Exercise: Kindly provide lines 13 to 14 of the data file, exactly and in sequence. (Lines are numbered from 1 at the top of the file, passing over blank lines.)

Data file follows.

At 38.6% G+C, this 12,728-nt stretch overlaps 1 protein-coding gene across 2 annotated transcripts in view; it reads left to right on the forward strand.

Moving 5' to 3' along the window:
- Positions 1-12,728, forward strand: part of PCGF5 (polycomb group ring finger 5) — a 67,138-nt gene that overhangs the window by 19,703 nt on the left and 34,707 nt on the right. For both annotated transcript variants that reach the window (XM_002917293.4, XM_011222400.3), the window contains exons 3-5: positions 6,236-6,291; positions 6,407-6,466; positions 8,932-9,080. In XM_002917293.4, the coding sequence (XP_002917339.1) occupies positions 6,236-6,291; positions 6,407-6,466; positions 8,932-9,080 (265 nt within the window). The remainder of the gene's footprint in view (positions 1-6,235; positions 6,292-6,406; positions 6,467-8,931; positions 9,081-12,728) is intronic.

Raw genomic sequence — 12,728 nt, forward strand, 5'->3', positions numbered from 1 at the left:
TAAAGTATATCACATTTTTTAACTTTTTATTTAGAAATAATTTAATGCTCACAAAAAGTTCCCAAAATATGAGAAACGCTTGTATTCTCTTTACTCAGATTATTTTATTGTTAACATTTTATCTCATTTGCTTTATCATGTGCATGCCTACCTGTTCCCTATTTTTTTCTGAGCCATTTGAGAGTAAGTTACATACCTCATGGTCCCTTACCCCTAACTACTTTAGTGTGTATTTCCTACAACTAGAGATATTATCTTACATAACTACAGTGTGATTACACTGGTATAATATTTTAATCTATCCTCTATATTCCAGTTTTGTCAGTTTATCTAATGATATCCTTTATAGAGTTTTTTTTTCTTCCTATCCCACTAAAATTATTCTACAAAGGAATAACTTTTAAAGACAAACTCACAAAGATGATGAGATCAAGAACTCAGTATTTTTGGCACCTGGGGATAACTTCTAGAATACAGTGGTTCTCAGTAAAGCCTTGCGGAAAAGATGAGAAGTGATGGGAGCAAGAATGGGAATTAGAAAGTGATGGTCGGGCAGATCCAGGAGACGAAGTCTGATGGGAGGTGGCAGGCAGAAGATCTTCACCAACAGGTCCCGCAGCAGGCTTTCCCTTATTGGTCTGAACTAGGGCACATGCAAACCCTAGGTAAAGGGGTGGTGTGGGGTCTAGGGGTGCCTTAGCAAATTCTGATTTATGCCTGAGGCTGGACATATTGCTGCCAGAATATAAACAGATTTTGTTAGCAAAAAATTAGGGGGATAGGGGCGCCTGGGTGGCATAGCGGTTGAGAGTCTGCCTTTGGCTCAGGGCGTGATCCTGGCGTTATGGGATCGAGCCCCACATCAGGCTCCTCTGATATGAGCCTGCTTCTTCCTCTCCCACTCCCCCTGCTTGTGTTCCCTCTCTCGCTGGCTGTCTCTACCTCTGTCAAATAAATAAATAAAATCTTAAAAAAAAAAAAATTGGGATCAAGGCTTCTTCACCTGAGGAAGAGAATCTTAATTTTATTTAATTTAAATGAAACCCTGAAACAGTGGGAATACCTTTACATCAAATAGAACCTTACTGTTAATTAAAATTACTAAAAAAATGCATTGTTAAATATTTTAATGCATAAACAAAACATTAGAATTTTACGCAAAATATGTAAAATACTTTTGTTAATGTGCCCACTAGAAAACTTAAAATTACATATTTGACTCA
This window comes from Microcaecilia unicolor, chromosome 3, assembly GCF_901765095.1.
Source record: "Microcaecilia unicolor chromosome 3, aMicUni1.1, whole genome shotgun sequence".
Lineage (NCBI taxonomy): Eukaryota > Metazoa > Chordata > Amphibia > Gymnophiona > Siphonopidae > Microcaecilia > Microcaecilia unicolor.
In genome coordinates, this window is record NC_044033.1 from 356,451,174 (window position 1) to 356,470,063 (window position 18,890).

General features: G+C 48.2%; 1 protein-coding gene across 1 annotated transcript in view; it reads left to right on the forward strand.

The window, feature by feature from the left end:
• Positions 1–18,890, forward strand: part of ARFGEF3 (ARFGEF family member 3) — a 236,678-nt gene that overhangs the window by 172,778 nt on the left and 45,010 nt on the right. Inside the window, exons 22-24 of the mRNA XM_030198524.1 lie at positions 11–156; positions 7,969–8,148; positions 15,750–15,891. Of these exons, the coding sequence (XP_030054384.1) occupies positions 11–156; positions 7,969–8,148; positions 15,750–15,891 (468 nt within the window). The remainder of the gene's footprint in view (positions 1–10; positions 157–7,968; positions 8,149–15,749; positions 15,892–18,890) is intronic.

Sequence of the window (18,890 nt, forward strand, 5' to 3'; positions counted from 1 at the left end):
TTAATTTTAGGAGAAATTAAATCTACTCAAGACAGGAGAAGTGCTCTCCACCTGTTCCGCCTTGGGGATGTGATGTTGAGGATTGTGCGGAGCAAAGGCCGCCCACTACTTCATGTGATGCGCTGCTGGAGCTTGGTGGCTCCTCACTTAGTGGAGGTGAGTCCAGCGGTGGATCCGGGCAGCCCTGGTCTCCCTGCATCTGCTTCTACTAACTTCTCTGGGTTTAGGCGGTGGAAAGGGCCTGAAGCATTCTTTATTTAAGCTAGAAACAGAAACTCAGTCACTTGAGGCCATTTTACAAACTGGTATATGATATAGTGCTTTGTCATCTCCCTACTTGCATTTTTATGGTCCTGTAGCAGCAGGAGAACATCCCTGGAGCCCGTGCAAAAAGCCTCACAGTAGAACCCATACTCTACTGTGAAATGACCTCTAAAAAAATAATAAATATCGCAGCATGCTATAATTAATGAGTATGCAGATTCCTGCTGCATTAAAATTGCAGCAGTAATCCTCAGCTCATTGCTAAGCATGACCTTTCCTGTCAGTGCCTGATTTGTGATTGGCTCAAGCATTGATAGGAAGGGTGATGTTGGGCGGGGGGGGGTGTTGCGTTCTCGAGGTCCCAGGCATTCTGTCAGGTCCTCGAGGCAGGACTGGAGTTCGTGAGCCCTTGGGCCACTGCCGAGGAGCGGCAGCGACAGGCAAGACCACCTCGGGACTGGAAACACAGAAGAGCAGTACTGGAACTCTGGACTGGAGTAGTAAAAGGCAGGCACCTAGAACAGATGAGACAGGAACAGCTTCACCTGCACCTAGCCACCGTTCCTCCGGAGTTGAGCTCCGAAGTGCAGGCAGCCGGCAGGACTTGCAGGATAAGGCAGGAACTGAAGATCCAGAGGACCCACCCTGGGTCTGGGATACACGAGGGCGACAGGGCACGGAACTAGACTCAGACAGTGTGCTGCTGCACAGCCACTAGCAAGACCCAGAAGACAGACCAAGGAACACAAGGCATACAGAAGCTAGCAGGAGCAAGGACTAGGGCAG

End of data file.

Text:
Sequence of the window (18,890 nt, forward strand, 5' to 3'; positions counted from 1 at the left end):
TTAATTTTAGGAGAAATTAAATCTACTCAAGACAGGAGAAGTGCTCTCCACCTGTTCCGCCTTGGGGATGTGATGTTGAGGATTGTGCGGAGCAAAGGCCGCCCACTACTTCATGTGATGCGCTGCTGGAGCTTGGTGGCTCCTCACTTAGTGGAGGTGAGTCCAGCGGTGGATCCGGGCAGCCCTGGTCTCCCTGCATCTGCTTCTACTAACTTCTCTGGGTTTAGGCGGTGGAAAGGGCCTGAAGCATTCTTTATTTAAGCTAGAAACAGAAACTCAGTCACTTGAGGCCATTTTACAAACTGGTATATGATATAGTGCTTTGTCATCTCCCTACTTGCATTTTTATGGTCCTGTAGCAGCAGGAGAACATCCCTGGAGCCCGTGCAAAAAGCCTCACAGTAGAACCCATACTCTACTGTGAAATGACCTCTAAAAAAATAATAAATATCGCAGCATGCTATAATTAATGAGTATGCAGATTCCTGCTGCATTAAAATTGCAGCAGTAATCCTCAGCTCATTGCTAAGCATGACCTTTCCTGTCAGTGCCTGATTTGTGATTGGCTCAAGCATTGATAGGAAGGGTGATGTTGGGCGGGGGGGGGTGTTGCGTTCTCGAGGTCCCAGGCATTCTGTCAGGTCCTCGAGGCAGGACTGGAGTTCGTGAGCCCTTGGGCCACTGCCGAGGAGCGGCAGCGACAGGCAAGACCACCTCGGGACTGGAAACACAGAAGAGCAGTACTGGAACTCTGGACTGGAGTAGTAAAAGGCAGGCACCTAGAACAGATGAGACAGGAACAGCTTCACCTGCACCTAGCCACCGTTCCTCCGGAGTTGAGCTCCGAAGTGCAGGCAGCCGGCAGGACTTGCAGGATAAGGCAGGAACTGAAGATCCAGAGGACCCACCCTGGGTCTGGGATACACGAGGGCGACAGGGCACGGAACTAGACTCAGACAGTGTGCTGCTGCACAGCCACTAGCAAGACCCAGAAGACAGACCAAGGAACACAAGGCATACAGAAGCTAGCAGGAGCAAGGACTAGGGCAG